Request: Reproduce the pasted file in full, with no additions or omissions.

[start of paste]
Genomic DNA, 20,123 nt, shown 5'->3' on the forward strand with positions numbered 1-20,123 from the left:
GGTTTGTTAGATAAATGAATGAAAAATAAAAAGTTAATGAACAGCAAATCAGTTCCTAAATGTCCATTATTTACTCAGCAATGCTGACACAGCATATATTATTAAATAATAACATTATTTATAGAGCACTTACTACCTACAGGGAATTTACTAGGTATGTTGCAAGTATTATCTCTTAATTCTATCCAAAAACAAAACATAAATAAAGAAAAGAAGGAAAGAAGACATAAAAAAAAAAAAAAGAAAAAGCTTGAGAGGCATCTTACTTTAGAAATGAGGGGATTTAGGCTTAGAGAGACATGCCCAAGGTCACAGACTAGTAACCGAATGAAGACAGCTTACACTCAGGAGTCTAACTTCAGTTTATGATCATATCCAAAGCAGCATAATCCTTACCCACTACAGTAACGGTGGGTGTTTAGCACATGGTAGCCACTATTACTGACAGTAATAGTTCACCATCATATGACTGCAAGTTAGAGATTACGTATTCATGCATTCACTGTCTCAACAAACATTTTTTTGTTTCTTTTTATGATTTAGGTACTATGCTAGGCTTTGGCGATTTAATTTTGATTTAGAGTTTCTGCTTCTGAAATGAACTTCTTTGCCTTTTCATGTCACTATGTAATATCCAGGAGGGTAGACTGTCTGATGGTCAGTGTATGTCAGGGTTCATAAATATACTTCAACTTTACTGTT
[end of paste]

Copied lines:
Genomic DNA, 20,123 nt, shown 5'->3' on the forward strand with positions numbered 1-20,123 from the left:
GGTTTGTTAGATAAATGAATGAAAAATAAAAAGTTAATGAACAGCAAATCAGTTCCTAAATGTCCATTATTTACTCAGCAATGCTGACACAGCATATATTATTAAATAATAACATTATTTATAGAGCACTTACTACCTACAGGGAATTTACTAGGTATGTTGCAAGTATTATCTCTTAATTCTATCCAAAAACAAAACATAAATAAAGAAAAGAAGGAAAGAAGACATAAAAAAAAAAAAAAGAAAAAGCTTGAGAGGCATCTTACTTTAGAAATGAGGGGATTTAGGCTTAGAGAGACATGCCCAAGGTCACAGACTAGTAACCGAATGAAGACAGCTTACACTCAGGAGTCTAACTTCAGTTTATGATCATATCCAAAGCAGCATAATCCTTACCCACTACAGTAACGGTGGGTGTTTAGCACATGGTAGCCACTATTACTGACAGTAATAGTTCACCATCATATGACTGCAAGTTAGAGATTACGTATTCATGCATTCACTGTCTCAACAAACATTTTTTTGTTTCTTTTTATGATTTAGGTACTATGCTAGGCTTTGGCGATTTAATTTTGATTTAGAGTTTCTGCTTCTGAAATGAACTTCTTTGCCTTTTCATGTCACTATGTAATATCCAGGAGGGTAGACTGTCTGATGGTCAGTGTATGTCAGGGTTCATAAATATACTTCAACTTTACTGTT